“Darwinism as I understand it—and maybe I don’t understand it,” Stein said, “but Darwinism holds that life began by something like lightning striking a puddle and inorganic matter was converted into living matter. And from that, after four-and-half-billion years, came the form of life that we now know.”

This is wrong as far as it goes. Stein and Frankowski don’t understand evolution any better than they understand academic infighting and freedom of expression. Somebody always disagrees with me about this, but Darwinism as I understand it has nothing whatsoever to say about the origin of life. I have leafed The Origin of Species page by page in vain for Darwin’s viewpoint on this topic. Evolutionary forces act when there is already a replicating organism on which they can perform their tiny miracles.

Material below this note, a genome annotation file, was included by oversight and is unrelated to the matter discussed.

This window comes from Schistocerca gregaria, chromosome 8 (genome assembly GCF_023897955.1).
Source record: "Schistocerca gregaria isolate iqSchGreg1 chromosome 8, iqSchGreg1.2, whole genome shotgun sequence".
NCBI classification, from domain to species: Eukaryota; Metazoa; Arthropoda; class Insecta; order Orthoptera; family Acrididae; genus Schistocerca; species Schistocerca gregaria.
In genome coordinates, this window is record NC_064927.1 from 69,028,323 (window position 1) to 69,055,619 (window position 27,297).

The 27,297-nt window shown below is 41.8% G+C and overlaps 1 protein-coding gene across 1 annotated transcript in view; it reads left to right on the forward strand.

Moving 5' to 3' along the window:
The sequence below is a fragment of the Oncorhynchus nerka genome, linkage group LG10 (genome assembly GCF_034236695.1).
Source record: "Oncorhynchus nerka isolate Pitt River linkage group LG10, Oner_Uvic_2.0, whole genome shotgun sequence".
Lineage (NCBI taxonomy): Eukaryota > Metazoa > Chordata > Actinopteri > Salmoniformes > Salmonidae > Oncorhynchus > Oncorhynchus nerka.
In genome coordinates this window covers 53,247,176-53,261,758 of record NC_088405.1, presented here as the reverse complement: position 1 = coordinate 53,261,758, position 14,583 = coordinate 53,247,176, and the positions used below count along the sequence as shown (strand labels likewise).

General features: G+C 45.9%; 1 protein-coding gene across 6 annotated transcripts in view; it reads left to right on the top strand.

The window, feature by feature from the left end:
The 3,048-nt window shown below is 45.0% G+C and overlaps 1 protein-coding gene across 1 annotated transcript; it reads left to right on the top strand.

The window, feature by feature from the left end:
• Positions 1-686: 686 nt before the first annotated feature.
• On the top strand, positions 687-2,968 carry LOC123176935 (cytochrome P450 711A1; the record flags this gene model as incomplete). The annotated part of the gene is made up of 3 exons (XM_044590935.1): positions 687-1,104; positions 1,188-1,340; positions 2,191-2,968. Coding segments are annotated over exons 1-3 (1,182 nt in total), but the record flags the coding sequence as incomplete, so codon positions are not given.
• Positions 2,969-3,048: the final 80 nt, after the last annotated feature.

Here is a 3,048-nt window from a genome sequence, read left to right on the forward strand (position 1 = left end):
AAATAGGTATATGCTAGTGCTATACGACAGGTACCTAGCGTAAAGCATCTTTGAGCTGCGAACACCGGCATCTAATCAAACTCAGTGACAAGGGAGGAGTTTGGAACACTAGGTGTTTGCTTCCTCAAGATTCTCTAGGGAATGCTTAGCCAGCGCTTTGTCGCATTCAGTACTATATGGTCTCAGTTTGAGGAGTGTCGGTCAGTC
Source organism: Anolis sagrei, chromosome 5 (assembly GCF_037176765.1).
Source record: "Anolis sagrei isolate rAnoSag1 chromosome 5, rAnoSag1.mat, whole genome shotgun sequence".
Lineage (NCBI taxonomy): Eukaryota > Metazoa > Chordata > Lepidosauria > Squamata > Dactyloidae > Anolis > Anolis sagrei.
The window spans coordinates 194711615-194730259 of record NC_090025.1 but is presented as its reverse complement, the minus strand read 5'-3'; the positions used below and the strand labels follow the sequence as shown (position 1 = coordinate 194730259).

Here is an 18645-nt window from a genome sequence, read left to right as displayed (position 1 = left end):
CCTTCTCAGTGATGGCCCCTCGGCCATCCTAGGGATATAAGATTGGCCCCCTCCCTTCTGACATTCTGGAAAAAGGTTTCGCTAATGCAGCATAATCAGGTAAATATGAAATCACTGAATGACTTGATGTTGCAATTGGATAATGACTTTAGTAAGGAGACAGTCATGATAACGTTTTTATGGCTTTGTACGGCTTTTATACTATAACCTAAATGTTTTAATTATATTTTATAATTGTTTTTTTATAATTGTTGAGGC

Not that the origin of life isn’t an interesting question. It is. But it’s outside the realm of usual evolutionary inquiry. Frankowski spends quite a bit of time on the issue of how a cell could get constructed by random mutation, providing a cartoon of 250 random hits on a slot machine to illustrate his point. Apart from the technical details lacking in his depiction, while he might have trouble with the growth of single-celled organisms, Frankowski doesn’t blanch at accepting that an entire universe simply sprang up fully mature. Oh, right, the Designer.

I attended a screening of this film at a room in the Catholic Archdiocese of Denver with about twenty-five other people. Frankowski and Stein ridicule the hypothesis proposed some years ago called “directed panspermia.” This conjecture—for which, I hasten to add, there is zero evidence—is that life originated elsewhere in the galaxy then was planted on earth, perhaps delivered by alien visitors. Frankowski, and the audience I saw Expelled with, found this idea laugh-out-loud funny. But think about it. This is exactly ID’s hypothesis: some super intelligent being planted life on earth. IDers prefer that the “intelligence” be the God of Abraham, but there’s nothing in the hypothesis to rule out visitors from another galaxy.